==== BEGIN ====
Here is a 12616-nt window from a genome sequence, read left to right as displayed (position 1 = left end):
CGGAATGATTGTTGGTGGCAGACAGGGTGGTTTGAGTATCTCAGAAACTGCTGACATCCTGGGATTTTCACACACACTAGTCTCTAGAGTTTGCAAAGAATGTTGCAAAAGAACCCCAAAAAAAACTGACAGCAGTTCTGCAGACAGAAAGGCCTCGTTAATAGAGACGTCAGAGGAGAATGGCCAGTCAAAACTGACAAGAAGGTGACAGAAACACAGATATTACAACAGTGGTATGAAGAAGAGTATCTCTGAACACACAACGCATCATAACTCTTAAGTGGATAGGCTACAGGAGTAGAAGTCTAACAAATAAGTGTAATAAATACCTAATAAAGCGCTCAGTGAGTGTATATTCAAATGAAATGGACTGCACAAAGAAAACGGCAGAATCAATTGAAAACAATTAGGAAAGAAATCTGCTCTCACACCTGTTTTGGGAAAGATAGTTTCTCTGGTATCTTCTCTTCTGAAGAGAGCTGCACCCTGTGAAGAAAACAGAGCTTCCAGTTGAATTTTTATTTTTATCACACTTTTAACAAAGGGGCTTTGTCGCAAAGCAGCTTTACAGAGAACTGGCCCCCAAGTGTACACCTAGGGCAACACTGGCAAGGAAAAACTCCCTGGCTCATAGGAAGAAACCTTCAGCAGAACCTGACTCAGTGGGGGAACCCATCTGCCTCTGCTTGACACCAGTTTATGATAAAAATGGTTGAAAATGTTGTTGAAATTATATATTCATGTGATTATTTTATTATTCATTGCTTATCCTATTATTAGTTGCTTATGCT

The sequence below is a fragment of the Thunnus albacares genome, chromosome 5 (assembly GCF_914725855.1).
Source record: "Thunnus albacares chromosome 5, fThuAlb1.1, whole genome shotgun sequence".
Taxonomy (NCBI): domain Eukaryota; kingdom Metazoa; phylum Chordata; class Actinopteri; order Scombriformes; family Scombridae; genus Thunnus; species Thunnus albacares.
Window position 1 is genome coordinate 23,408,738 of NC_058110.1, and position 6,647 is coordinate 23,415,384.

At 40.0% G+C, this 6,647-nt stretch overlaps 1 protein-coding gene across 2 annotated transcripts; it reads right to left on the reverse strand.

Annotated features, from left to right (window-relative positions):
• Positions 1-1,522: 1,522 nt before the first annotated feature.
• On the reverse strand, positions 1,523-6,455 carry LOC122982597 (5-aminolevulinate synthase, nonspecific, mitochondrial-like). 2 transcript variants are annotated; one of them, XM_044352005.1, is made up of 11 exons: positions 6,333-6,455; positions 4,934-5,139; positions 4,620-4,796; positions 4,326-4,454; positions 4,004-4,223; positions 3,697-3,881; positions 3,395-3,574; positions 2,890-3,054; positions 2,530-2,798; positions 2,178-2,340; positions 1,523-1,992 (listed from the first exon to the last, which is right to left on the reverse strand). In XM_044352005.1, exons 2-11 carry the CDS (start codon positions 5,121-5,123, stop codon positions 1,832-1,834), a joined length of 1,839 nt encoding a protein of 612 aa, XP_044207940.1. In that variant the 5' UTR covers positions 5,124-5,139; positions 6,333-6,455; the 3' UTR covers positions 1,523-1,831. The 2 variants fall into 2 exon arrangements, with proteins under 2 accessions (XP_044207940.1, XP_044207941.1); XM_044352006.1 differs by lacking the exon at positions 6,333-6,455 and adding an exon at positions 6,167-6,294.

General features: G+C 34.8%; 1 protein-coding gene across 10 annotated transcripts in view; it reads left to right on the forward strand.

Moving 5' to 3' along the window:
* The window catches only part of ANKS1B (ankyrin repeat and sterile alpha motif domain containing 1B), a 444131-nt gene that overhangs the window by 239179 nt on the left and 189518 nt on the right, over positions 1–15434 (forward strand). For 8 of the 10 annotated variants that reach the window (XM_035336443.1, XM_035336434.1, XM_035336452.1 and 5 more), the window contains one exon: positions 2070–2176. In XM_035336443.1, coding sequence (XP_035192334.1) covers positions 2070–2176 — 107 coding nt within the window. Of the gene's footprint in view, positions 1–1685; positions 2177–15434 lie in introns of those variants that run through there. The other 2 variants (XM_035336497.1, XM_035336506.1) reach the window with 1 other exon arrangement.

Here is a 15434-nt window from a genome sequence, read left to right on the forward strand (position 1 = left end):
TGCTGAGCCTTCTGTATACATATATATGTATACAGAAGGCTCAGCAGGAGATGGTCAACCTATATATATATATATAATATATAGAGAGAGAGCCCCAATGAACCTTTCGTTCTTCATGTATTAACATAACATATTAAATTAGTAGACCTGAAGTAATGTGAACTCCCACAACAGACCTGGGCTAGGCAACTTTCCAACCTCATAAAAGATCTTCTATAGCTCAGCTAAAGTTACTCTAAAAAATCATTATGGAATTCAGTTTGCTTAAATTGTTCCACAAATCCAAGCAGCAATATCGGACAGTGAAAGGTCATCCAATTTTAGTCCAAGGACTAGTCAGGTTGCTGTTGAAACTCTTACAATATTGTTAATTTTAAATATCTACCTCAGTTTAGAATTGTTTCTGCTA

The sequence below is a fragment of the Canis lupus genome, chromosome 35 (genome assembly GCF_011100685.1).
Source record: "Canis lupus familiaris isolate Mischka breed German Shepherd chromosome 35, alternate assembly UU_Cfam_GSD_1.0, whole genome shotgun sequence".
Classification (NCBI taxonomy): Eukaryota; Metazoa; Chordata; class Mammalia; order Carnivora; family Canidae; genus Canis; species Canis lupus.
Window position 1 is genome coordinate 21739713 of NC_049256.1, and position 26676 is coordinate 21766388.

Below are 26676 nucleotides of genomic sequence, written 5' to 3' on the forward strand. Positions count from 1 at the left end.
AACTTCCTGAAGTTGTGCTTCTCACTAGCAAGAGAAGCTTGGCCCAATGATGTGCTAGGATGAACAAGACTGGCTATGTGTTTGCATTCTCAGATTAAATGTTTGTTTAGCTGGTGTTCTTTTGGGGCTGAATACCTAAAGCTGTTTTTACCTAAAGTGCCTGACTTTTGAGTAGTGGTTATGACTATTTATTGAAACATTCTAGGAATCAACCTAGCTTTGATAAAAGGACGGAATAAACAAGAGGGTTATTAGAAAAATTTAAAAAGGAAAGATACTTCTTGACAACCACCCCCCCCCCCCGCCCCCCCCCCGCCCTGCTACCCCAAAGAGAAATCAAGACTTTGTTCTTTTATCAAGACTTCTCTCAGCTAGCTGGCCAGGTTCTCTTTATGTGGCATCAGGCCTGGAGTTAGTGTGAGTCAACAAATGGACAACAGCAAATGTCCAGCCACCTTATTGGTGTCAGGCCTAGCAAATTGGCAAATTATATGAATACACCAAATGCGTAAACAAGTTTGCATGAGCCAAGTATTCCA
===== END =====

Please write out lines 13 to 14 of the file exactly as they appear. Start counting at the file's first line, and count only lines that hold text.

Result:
* The window catches only part of ANKS1B (ankyrin repeat and sterile alpha motif domain containing 1B), a 444131-nt gene that overhangs the window by 239179 nt on the left and 189518 nt on the right, over positions 1–15434 (forward strand). For 8 of the 10 annotated variants that reach the window (XM_035336443.1, XM_035336434.1, XM_035336452.1 and 5 more), the window contains one exon: positions 2070–2176. In XM_035336443.1, coding sequence (XP_035192334.1) covers positions 2070–2176 — 107 coding nt within the window. Of the gene's footprint in view, positions 1–1685; positions 2177–15434 lie in introns of those variants that run through there. The other 2 variants (XM_035336497.1, XM_035336506.1) reach the window with 1 other exon arrangement.

Here is a 15434-nt window from a genome sequence, read left to right on the forward strand (position 1 = left end):